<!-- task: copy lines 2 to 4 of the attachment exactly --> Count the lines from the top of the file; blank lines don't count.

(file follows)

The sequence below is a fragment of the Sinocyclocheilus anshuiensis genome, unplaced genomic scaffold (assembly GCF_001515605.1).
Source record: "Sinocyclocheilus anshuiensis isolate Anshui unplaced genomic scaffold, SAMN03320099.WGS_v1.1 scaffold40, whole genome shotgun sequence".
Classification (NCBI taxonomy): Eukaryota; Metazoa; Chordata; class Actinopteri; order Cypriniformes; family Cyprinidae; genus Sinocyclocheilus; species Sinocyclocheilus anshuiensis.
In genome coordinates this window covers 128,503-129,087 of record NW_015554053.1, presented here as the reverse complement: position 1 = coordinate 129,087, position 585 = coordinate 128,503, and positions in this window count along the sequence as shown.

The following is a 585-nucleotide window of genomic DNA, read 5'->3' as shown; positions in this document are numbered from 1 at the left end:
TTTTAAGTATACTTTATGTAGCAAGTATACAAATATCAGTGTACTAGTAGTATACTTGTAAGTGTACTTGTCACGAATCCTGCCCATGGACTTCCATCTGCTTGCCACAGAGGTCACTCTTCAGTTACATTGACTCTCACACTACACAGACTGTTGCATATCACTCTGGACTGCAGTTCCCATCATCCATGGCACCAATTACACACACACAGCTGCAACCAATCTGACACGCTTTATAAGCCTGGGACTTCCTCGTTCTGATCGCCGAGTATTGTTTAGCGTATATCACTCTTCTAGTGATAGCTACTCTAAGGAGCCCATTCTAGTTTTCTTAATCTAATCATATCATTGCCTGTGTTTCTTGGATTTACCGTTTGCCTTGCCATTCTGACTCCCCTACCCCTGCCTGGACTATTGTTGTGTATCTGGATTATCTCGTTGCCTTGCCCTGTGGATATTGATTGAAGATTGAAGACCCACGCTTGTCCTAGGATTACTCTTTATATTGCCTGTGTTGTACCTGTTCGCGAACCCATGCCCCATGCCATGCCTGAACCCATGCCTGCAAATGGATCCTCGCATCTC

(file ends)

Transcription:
Source record: "Sinocyclocheilus anshuiensis isolate Anshui unplaced genomic scaffold, SAMN03320099.WGS_v1.1 scaffold40, whole genome shotgun sequence".
Classification (NCBI taxonomy): Eukaryota; Metazoa; Chordata; class Actinopteri; order Cypriniformes; family Cyprinidae; genus Sinocyclocheilus; species Sinocyclocheilus anshuiensis.
In genome coordinates this window covers 128,503-129,087 of record NW_015554053.1, presented here as the reverse complement: position 1 = coordinate 129,087, position 585 = coordinate 128,503, and positions in this window count along the sequence as shown.